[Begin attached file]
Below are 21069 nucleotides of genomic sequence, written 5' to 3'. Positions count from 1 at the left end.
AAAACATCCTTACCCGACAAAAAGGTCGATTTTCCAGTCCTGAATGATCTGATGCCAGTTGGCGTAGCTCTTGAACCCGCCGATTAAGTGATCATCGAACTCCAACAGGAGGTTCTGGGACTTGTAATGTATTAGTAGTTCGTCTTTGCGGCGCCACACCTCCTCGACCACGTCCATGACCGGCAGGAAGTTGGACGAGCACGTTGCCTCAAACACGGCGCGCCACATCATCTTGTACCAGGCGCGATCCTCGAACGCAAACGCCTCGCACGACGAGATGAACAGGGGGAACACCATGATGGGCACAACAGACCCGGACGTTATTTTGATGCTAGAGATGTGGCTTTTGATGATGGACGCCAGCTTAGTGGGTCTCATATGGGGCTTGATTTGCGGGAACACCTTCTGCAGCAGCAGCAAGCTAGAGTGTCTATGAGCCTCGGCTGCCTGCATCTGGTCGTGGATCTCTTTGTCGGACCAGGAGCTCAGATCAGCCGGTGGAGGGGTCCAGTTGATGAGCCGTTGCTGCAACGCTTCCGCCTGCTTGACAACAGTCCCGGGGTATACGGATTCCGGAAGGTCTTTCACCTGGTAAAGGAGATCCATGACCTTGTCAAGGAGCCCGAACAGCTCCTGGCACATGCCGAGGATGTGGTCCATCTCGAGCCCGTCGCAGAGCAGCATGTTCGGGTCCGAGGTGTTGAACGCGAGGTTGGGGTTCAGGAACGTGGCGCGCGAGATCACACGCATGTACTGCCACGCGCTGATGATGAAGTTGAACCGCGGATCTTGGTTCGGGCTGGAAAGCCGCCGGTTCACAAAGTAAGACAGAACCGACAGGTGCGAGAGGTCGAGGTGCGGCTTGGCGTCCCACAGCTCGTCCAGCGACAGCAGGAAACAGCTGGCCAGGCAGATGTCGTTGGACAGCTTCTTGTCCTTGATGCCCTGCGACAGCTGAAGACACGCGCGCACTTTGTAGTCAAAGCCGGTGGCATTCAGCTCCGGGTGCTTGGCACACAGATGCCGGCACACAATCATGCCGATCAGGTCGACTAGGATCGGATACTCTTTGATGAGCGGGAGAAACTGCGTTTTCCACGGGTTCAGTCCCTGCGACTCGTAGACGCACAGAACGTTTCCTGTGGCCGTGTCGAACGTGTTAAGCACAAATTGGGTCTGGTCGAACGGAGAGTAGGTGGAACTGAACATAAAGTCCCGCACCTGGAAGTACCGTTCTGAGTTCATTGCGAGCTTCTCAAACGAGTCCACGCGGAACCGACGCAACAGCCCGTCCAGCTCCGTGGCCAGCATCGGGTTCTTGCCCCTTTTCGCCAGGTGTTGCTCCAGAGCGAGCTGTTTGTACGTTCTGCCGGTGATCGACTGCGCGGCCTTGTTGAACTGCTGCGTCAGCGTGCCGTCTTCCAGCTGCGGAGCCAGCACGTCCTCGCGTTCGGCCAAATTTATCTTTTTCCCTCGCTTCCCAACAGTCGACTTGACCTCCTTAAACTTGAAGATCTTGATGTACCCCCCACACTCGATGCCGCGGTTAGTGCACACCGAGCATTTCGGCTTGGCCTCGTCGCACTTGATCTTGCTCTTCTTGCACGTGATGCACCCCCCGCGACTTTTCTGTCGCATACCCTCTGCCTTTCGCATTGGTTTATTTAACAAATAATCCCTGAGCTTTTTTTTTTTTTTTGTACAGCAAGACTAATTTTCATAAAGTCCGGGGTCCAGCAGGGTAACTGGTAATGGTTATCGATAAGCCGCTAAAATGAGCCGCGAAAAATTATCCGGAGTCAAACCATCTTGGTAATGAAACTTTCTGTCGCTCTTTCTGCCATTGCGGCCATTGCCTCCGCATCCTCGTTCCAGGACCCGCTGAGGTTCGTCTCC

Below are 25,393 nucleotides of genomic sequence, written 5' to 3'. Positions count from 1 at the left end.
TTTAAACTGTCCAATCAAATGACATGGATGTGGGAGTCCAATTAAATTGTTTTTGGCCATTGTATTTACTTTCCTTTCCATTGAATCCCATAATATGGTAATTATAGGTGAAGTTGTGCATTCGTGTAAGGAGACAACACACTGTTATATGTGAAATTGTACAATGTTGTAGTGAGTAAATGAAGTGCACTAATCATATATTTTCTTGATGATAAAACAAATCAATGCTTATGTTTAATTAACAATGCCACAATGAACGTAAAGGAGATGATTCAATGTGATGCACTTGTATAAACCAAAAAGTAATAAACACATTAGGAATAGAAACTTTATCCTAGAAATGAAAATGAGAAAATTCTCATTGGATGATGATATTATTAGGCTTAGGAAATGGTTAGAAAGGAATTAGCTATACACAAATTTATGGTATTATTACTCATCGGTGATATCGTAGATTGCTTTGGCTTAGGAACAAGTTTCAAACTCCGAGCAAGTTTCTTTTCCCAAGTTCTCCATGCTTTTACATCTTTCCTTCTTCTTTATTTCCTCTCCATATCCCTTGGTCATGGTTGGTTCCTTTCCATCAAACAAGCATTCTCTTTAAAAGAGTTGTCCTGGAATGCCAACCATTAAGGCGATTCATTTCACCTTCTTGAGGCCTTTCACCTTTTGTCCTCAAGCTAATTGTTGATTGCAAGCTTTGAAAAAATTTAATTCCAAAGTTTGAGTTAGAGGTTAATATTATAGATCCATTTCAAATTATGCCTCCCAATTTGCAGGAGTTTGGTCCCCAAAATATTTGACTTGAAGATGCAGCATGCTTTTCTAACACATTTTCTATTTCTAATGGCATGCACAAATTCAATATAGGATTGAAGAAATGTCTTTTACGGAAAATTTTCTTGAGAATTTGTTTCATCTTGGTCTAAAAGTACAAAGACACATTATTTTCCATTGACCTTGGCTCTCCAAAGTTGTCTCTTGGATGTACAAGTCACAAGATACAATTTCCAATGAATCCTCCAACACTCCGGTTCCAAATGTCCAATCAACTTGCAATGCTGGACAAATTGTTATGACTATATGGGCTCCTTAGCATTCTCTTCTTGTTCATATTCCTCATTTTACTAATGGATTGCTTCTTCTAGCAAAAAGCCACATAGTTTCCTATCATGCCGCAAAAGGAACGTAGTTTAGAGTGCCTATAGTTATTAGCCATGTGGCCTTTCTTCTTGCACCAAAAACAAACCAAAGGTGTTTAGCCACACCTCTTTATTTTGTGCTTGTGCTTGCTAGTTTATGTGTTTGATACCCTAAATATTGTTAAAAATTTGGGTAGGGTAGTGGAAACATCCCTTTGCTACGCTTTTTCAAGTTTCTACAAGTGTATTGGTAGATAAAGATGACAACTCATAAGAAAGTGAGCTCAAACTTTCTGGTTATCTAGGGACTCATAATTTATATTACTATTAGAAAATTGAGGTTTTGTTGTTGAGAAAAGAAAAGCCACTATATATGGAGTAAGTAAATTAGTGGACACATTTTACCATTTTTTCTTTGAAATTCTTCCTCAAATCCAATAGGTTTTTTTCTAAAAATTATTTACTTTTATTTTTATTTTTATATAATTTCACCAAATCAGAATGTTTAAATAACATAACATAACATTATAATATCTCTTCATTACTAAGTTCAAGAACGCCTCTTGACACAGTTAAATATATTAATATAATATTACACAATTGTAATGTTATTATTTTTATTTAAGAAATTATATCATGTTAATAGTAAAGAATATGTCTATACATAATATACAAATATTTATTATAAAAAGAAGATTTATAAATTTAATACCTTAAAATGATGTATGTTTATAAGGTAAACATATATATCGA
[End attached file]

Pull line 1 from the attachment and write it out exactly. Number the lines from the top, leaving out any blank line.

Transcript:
Below are 21069 nucleotides of genomic sequence, written 5' to 3'. Positions count from 1 at the left end.